LIVERPOOL, ENGLAND - Sunday, October 7, 2018: Liverpool's Georginio Wijnaldum (C) separates Sadio Mane (R) and Manchester City's Fernando Luiz Roza 'Fernandinho' (L) during the FA Premier League match between Liverpool FC and Manchester City FC at Anfield. (Pic by David Rawcliffe/Propaganda)

Premier League “under pressure” to investigate Liverpool’s £1m hacking settlement with Man City

The Premier League are claimed to be “under pressure” to investigate the £1 million settlement Liverpool paid to Man City in 2013 after scout hacking claims.

It emerged on Saturday that the club had made a significant payment to their top-flight rivals in September 2013 on the back of accusations they had wrongly accessed City’s scouting database.

Michael Edwards, then head of performance and analysis, along with scouts Dave Fallows and Julian Ward, were alleged to have utilised their Scout7 system over an eight-month period.

This occurred between 2012 and 2013, and is believed to have come using a City scout’s log-in details—Fallows and Ward had recently joined Liverpool from the Manchester club.

The settlement was reached out of court, and there is no acceptance of wrongdoing from the Reds, but it is suggested it sped up City’s deals to sign Fernandinho and Jesus Navas.

LIVERPOOL, ENGLAND - Friday, August 9, 2019: Liverpool's Director of Football Michael Edwards during the opening FA Premier League match of the season between Liverpool FC and Norwich City FC at Anfield. (Pic by David Rawcliffe/Propaganda)

Now, the Times report that the Premier League are being urged to investigate the situation by two clubs “given that it would appear to have contravened its rules.”

The rule in question is that “each club shall behave towards each other club and the League with the utmost good faith,” with chairman of the parliamentary digital, culture, media and sport committee Damian Collins quoted.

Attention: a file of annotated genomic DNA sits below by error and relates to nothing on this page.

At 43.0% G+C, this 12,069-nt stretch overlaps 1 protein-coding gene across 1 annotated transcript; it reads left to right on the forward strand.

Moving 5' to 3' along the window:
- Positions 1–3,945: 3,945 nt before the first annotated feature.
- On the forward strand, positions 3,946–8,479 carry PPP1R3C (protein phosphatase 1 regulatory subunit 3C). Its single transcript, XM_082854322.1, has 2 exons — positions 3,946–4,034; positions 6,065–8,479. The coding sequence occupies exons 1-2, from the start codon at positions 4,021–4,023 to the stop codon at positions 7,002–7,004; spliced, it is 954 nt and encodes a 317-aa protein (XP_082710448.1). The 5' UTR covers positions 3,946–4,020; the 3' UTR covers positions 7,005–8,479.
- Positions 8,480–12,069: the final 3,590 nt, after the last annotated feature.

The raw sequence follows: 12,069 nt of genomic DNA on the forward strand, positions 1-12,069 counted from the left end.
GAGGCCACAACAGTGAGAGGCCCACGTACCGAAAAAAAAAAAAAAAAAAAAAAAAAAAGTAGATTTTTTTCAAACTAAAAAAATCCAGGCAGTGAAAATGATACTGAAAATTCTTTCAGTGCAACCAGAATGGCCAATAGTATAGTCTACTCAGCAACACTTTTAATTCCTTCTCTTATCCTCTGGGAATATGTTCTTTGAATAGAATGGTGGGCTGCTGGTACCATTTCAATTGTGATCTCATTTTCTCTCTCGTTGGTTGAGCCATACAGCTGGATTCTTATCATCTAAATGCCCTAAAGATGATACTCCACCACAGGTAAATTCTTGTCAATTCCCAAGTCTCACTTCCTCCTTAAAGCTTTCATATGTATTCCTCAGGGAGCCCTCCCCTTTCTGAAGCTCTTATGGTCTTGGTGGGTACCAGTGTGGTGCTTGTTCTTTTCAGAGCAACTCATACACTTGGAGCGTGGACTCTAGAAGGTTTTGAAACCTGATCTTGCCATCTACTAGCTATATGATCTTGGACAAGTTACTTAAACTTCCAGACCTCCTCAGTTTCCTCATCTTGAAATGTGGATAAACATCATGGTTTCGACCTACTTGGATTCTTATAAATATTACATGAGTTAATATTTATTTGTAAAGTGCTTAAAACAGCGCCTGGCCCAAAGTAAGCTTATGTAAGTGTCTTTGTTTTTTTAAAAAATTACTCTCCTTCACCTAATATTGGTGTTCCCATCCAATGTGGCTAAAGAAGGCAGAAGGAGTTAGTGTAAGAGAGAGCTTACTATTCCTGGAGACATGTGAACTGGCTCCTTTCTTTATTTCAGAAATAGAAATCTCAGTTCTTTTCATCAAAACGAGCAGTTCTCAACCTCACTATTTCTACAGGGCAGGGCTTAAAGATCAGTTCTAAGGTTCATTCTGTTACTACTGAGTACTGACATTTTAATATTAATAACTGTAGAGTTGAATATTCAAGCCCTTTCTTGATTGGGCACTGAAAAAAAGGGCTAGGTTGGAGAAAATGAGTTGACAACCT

“I do believe the Premier League should now try to establish exactly what happened in this case and how the clubs came to a settlement,” Collins told the Times.

“It is an important issue if confidential player data was being accessed.

“There could even be grounds for this being investigated by the Information Commissioner’s Office.”

SOUTHAMPTON, ENGLAND - Saturday, November 19, 2016: Southampton's Virgil Van Dijk arrives ahead of the FA Premier League match against Everton at St. Mary's Stadium. (Pic by David Rawcliffe/Propaganda)

The club have issued a ‘no comment’ statement via the Liverpool Echo, while Jurgen Klopp was questioned on the matter at the end of his post-Chelsea press conference but the issue was swiftly dismissed.

Liverpool are no stranger to transfer controversy in recent years, most notably in their efforts to sign Virgil van Dijk in 2017, which led to a public apology to Southampton under threat of a report to the Premier League.

They were also banned from signing academy players for two years in 2017, with one year suspended, following an investigation into the aborted signing of an 11-year-old from Stoke City.

Edwards has been widely lauded for his business acumen, in signings, sales and new contracts, but this certainly casts a shadow of the Reds’ approach if true.